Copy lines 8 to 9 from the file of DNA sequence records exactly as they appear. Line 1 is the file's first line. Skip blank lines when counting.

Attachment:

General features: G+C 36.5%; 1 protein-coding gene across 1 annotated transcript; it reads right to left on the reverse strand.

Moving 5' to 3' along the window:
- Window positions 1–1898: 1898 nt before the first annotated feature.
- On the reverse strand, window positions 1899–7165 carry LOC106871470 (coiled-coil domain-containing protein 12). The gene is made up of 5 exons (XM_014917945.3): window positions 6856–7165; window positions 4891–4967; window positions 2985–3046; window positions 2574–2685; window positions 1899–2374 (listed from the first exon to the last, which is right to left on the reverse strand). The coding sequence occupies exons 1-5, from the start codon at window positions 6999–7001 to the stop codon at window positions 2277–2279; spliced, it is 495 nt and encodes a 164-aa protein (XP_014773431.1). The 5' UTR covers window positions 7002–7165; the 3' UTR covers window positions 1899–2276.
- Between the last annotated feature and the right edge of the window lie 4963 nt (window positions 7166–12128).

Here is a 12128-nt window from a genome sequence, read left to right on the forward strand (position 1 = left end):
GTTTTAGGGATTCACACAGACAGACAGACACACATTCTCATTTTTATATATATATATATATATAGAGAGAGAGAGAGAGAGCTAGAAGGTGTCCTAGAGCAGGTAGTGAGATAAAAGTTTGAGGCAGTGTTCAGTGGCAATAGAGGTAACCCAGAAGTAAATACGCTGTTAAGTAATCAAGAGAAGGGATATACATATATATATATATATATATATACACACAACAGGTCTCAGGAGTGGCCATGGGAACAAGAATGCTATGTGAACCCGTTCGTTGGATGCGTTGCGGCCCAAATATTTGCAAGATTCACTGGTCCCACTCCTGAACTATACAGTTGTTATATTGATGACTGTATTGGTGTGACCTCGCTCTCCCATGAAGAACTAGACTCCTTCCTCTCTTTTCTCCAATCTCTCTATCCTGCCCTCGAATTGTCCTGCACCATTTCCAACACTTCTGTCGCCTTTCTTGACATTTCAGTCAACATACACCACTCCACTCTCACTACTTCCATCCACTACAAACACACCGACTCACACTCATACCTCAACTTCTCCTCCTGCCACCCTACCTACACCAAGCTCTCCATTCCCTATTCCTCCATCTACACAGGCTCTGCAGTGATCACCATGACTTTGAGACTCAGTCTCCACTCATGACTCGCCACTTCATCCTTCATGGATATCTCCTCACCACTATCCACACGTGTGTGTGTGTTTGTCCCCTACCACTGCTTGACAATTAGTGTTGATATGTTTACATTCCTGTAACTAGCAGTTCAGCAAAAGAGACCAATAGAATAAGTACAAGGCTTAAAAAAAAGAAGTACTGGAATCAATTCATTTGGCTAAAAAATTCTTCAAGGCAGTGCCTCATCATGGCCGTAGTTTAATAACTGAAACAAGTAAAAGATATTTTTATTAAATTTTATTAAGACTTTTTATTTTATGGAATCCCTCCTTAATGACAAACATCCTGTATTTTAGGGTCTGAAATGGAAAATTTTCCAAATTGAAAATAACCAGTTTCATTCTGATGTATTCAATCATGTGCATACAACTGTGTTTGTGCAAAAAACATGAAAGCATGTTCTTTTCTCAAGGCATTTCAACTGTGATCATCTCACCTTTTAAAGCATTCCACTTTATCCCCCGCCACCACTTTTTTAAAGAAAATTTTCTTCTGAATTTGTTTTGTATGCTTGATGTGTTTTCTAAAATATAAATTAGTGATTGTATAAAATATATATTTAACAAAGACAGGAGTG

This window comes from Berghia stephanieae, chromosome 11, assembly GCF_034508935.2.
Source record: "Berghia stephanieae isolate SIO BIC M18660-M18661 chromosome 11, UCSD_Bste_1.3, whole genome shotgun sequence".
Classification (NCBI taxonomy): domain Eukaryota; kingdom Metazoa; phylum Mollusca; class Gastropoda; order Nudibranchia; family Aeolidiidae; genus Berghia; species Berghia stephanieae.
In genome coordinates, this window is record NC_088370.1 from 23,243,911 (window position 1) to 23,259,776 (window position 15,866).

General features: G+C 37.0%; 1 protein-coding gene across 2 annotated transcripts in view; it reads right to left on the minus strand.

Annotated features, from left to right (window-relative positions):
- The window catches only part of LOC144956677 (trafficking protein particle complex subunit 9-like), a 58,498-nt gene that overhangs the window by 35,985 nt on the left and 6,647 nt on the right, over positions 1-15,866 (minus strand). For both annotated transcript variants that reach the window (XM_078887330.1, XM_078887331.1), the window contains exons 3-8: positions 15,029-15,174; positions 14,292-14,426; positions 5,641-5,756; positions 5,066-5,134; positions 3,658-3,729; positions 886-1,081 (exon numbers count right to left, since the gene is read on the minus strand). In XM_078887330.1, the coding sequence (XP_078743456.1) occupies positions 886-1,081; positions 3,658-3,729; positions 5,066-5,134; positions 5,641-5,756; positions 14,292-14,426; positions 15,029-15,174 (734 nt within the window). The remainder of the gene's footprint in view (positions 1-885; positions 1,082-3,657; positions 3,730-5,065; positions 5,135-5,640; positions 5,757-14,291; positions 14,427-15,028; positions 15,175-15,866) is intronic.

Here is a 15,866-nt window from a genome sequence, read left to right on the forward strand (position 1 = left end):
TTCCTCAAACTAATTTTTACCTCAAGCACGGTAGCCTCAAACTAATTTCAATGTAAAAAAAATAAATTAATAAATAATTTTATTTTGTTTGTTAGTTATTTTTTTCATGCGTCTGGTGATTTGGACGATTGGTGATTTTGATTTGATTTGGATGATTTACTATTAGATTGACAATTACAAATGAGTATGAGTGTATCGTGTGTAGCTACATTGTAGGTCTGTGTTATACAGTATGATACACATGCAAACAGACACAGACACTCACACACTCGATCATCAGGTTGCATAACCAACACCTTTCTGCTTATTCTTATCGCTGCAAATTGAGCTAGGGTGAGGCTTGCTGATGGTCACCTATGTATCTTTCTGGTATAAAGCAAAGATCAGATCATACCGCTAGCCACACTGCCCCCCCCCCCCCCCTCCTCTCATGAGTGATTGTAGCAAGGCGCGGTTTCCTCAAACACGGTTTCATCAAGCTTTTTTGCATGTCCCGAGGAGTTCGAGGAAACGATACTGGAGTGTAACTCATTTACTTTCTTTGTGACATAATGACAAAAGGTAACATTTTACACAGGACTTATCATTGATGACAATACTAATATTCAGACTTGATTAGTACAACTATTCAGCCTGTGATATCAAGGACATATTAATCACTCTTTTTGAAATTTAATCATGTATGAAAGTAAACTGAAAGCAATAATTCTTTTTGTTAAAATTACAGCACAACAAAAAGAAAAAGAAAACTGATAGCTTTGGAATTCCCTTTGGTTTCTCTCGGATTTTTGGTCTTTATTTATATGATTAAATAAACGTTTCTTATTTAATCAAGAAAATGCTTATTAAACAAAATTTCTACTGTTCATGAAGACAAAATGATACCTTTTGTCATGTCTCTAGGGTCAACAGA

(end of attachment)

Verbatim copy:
This window comes from Berghia stephanieae, chromosome 11, assembly GCF_034508935.2.
Source record: "Berghia stephanieae isolate SIO BIC M18660-M18661 chromosome 11, UCSD_Bste_1.3, whole genome shotgun sequence".